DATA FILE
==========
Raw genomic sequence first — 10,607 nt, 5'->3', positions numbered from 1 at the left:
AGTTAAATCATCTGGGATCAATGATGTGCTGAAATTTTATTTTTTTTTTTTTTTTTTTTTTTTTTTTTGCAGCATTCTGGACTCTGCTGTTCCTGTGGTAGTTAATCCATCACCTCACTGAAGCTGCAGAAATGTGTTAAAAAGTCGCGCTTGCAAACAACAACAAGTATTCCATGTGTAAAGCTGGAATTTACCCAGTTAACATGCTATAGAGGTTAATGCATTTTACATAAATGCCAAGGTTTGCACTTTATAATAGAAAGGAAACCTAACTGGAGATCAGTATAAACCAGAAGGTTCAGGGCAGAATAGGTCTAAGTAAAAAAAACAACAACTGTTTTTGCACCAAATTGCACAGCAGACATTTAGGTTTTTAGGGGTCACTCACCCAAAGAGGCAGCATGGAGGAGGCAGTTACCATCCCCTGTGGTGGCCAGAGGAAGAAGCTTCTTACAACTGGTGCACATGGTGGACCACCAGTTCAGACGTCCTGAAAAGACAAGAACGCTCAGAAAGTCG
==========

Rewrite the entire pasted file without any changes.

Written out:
Raw genomic sequence first — 10,607 nt, 5'->3', positions numbered from 1 at the left:
AGTTAAATCATCTGGGATCAATGATGTGCTGAAATTTTATTTTTTTTTTTTTTTTTTTTTTTTTTTTTGCAGCATTCTGGACTCTGCTGTTCCTGTGGTAGTTAATCCATCACCTCACTGAAGCTGCAGAAATGTGTTAAAAAGTCGCGCTTGCAAACAACAACAAGTATTCCATGTGTAAAGCTGGAATTTACCCAGTTAACATGCTATAGAGGTTAATGCATTTTACATAAATGCCAAGGTTTGCACTTTATAATAGAAAGGAAACCTAACTGGAGATCAGTATAAACCAGAAGGTTCAGGGCAGAATAGGTCTAAGTAAAAAAAACAACAACTGTTTTTGCACCAAATTGCACAGCAGACATTTAGGTTTTTAGGGGTCACTCACCCAAAGAGGCAGCATGGAGGAGGCAGTTACCATCCCCTGTGGTGGCCAGAGGAAGAAGCTTCTTACAACTGGTGCACATGGTGGACCACCAGTTCAGACGTCCTGAAAAGACAAGAACGCTCAGAAAGTCG